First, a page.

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Building Emotional Health in Children with Pathological Demand Avoidance

We don’t have to look very far to find research giving us rather disheartening statistics about the poor emotional health of children with autistic spectrum disorder (ASD). Up to 70 percent of children with ASD develop mental health difficulties, as opposed to 10 percent of the typical population. Of course, as practitioners and parents of special children, we don’t need to read this research to know it; we live and experience the effects of these statistics every day. 

Building Emotional Health in Children with Pathological Demand Avoidance

For children with Pathological Demand Avoidance (PDA), where high anxiety is the main feature of the condition, the effects of poor emotional health are exacerbated even further. Over time, children and families often find themselves locked into survival patterns that limit their access to social and community facilities others take for granted. Even in schools and social groups that seek to be inclusive, children with PDA can be isolated, making it even more challenging to create a positive and secure sense of well-being.

Key profile characteristics and their impact on emotional wellbeing

Understanding the PDA characteristics that most affect emotional health is an important starting place if we are to stand a chance of improving negative emotional health patterns. This in turn helps us to direct our support and interventions to the areas that create the most emotional impact. 

Early Intervention in these areas, while not eliminating all difficulties, will set up a culture of support that can turn the tide of poor emotional health.

Key Characteristics of PDA and their emotional impact

Key Characteristic

  • A need to be in control of the environment and all the people in it.
  • Poor emotional regulation or ability to reflect or learn from their emotional experiences.
  • Difficulties co-operating with usual teaching structures or methods exacerbated by unrealistic expectations that they hold for themselves or others.

Emotional Impact

  • A constant underlying anxiety about real, perceived or possible demands that may be made in their daily life.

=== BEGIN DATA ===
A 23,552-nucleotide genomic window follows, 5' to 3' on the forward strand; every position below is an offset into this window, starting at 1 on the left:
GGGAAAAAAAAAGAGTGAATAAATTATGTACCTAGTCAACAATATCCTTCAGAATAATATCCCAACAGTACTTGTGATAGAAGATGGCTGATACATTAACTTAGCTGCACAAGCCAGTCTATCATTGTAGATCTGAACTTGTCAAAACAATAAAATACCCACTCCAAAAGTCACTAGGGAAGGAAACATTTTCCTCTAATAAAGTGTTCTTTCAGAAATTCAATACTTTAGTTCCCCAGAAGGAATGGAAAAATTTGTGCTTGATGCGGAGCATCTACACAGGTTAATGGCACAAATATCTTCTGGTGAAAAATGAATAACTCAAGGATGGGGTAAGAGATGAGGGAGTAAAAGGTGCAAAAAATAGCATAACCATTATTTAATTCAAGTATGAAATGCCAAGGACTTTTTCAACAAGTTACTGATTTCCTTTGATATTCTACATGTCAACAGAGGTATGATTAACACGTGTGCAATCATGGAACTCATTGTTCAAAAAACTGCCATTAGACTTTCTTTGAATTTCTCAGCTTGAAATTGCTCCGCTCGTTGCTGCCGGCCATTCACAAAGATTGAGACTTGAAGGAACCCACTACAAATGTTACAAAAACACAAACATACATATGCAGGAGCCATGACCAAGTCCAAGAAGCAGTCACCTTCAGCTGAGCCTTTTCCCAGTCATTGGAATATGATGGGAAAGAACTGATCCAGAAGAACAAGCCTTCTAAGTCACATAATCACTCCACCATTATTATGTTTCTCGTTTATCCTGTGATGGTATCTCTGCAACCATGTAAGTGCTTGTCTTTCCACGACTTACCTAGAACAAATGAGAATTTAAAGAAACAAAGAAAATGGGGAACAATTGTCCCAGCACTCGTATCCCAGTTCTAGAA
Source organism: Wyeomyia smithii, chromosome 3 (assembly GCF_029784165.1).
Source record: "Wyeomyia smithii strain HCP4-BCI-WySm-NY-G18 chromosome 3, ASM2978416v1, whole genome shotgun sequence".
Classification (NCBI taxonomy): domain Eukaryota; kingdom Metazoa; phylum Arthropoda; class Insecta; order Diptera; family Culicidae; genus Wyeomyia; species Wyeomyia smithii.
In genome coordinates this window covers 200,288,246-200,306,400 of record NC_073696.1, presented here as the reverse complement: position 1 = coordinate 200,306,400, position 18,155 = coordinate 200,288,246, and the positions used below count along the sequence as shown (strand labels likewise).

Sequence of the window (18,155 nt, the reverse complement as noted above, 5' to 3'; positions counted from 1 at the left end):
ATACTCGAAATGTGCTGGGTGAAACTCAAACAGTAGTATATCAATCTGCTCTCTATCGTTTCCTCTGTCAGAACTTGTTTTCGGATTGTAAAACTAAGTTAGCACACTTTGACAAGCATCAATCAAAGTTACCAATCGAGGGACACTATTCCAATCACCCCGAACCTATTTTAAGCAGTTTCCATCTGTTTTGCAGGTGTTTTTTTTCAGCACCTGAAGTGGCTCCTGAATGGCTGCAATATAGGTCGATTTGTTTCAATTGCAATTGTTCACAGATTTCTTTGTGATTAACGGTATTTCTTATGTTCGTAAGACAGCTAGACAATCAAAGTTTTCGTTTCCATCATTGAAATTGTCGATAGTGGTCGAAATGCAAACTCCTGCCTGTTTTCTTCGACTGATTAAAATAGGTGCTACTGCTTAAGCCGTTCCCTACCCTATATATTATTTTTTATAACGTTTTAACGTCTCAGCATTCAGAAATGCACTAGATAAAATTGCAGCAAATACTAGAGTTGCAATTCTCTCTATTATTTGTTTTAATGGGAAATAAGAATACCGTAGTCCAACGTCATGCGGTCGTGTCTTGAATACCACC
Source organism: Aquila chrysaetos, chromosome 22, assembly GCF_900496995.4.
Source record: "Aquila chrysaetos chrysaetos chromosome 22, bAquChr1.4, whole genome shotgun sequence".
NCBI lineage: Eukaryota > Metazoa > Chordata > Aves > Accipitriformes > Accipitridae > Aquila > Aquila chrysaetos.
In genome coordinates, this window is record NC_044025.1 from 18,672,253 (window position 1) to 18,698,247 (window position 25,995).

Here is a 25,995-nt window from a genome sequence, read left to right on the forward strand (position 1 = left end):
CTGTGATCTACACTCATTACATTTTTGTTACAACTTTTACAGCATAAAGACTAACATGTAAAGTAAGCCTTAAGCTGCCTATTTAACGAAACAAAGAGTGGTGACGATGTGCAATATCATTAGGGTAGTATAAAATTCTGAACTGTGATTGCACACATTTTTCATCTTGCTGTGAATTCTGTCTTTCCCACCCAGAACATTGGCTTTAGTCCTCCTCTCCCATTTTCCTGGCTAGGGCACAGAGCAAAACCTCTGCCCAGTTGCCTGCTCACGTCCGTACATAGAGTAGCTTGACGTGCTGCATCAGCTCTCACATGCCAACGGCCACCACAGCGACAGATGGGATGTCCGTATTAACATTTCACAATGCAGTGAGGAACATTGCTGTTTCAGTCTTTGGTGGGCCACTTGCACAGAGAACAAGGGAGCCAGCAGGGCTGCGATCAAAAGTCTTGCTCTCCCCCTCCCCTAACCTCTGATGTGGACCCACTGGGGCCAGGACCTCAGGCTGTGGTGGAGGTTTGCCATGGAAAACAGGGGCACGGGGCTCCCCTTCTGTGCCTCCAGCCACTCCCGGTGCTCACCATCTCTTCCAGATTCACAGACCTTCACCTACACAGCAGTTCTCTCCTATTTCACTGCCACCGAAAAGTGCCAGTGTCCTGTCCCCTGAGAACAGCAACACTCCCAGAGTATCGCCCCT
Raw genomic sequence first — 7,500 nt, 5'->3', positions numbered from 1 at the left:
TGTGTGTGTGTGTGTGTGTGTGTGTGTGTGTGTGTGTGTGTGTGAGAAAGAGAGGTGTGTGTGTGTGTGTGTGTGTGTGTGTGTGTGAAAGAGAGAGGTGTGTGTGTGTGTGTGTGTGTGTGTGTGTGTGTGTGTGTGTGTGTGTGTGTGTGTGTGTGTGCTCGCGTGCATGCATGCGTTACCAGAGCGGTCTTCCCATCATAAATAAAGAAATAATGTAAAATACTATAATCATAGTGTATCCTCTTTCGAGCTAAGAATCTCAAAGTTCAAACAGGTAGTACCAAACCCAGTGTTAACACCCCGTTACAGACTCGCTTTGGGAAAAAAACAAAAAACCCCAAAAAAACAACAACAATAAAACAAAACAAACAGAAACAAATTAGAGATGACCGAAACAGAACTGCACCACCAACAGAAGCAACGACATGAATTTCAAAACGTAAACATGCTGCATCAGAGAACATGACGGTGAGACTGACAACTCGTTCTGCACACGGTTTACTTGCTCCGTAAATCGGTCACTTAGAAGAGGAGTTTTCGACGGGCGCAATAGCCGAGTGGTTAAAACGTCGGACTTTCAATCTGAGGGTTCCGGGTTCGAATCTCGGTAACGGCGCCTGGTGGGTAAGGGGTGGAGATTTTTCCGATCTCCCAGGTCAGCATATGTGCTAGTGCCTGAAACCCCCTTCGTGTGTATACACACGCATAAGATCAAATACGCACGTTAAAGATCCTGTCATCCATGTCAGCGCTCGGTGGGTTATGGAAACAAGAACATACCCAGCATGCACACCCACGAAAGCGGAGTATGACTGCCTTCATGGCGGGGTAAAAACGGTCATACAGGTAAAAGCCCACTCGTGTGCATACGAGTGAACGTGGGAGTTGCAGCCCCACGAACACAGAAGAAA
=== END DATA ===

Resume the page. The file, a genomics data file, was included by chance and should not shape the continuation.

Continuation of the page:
• An inability to make or maintain positive or reciprocal relationships with others—adults or peers.
  • Low self-esteem because of their inability to work in the same way as their peers. Negative emotions around their feelings of being let down by others.

What can we do?

Short-term strategies

The first thing we need to do is recognize that the child’s refusal to cooperate with requests comes from a place of anxiety rather than willful behavior. This changes our predominant feeling to one of empathy, rather than annoyance or disempowerment.

After this, we feel inclined to put in place the flexible approaches and environmental changes that act as a catalyst for improvement. Moving from a directive approach to communication (with high expectations of cooperation), to making suggestions with a more nonchalant attitude, has to be a priority. A simple but effective approach is to allow children to work or play on the fringes of family or school spaces and provide a “safe place” for children to retreat to when needed.

Making the child the center of interventions rather than applying pre-packaged models is vital. Discovering their motivations and interests, showing a genuine interest in these—and using them to cleverly intrigue and delight the child—helps to establish a foundation from which to build.

Medium-term strategies

Surrounding our children with people with high emotional intelligence who are intuitive to their ongoing needs is vital in the medium term. Building rapport and relationships of trust is important and becomes beneficial in times of developmental regression. 

Although many meltdowns can be minimized they cannot be avoided altogether. Drawing a line through difficult episodes and starting each new communication with a blank page (without any form of remaining judgment) not only sees children through the episode but also builds trust for the future.